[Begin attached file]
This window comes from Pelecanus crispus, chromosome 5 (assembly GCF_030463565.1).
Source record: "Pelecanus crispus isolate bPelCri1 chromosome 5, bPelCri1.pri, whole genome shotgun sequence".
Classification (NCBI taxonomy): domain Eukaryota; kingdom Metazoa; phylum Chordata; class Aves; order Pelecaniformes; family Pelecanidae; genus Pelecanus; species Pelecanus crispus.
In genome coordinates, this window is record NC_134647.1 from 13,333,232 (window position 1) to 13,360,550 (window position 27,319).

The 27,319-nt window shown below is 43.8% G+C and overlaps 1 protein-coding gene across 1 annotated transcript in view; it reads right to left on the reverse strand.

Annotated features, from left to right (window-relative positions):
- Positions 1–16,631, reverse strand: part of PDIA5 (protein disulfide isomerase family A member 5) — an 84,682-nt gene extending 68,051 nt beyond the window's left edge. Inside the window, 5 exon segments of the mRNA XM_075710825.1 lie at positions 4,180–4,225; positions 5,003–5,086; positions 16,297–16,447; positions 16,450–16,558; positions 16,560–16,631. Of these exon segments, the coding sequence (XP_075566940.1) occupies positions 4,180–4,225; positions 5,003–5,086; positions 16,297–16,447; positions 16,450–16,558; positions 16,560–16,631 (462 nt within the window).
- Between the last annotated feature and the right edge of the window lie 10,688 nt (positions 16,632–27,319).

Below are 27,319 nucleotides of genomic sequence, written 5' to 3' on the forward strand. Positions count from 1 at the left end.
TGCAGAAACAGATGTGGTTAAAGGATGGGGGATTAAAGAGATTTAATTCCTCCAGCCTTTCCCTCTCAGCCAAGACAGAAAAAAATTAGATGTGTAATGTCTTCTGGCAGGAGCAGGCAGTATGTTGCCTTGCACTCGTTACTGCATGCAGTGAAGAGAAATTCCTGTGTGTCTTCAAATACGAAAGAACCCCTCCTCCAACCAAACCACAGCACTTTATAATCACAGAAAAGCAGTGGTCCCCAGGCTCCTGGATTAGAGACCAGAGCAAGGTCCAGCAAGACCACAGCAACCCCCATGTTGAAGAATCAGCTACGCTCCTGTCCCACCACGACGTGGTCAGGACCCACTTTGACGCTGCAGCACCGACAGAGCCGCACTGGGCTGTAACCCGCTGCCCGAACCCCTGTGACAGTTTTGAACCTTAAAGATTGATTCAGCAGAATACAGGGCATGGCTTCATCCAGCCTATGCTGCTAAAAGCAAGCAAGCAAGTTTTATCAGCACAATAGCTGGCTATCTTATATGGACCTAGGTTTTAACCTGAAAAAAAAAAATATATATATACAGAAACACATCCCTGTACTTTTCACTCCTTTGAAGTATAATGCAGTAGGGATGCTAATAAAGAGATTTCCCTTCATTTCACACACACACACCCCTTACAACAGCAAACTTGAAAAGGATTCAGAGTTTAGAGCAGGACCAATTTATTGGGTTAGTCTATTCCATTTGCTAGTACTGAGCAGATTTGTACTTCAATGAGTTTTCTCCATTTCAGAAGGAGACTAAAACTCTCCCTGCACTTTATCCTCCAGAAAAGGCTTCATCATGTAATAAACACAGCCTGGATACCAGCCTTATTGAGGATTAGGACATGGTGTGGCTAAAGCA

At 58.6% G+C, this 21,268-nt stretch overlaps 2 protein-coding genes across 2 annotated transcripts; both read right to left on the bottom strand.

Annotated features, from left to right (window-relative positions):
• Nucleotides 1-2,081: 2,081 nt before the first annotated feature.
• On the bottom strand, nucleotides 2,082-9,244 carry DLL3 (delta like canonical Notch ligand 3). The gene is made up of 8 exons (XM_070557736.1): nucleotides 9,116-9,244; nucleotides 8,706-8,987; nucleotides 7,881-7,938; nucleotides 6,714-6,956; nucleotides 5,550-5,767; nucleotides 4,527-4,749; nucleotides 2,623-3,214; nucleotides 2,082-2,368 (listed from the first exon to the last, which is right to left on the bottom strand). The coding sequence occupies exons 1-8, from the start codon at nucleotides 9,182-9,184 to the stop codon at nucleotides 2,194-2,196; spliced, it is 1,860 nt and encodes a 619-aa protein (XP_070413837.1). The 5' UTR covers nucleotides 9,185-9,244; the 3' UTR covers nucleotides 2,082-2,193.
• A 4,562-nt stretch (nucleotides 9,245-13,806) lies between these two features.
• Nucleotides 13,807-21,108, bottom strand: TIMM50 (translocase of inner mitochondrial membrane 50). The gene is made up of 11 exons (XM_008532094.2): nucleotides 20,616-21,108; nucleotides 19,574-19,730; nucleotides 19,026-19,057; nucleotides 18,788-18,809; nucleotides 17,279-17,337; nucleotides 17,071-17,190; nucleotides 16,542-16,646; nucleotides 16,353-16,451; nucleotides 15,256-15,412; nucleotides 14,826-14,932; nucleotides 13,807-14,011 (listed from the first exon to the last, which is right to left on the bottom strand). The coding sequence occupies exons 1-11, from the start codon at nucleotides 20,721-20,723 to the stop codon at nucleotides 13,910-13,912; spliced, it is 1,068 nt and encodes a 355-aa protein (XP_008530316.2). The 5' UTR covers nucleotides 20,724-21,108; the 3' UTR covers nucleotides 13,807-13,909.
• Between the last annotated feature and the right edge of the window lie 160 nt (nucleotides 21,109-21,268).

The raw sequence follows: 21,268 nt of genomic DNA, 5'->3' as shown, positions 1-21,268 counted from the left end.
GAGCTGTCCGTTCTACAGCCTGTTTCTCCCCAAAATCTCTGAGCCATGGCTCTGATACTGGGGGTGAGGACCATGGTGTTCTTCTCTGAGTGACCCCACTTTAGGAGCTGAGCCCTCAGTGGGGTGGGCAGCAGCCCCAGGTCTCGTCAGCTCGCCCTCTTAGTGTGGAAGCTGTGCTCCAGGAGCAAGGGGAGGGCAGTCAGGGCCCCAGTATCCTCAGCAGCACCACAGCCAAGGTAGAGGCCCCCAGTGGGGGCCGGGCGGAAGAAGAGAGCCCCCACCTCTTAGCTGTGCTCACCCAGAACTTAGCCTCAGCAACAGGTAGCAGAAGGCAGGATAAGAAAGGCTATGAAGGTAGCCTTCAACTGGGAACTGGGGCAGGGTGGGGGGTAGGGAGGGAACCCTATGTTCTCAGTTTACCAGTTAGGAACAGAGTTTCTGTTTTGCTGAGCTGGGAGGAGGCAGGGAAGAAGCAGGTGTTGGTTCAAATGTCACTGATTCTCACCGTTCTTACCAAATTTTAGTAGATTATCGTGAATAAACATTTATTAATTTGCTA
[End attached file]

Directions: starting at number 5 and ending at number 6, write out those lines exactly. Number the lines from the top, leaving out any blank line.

The 27,319-nt window shown below is 43.8% G+C and overlaps 1 protein-coding gene across 1 annotated transcript in view; it reads right to left on the reverse strand.

Annotated features, from left to right (window-relative positions):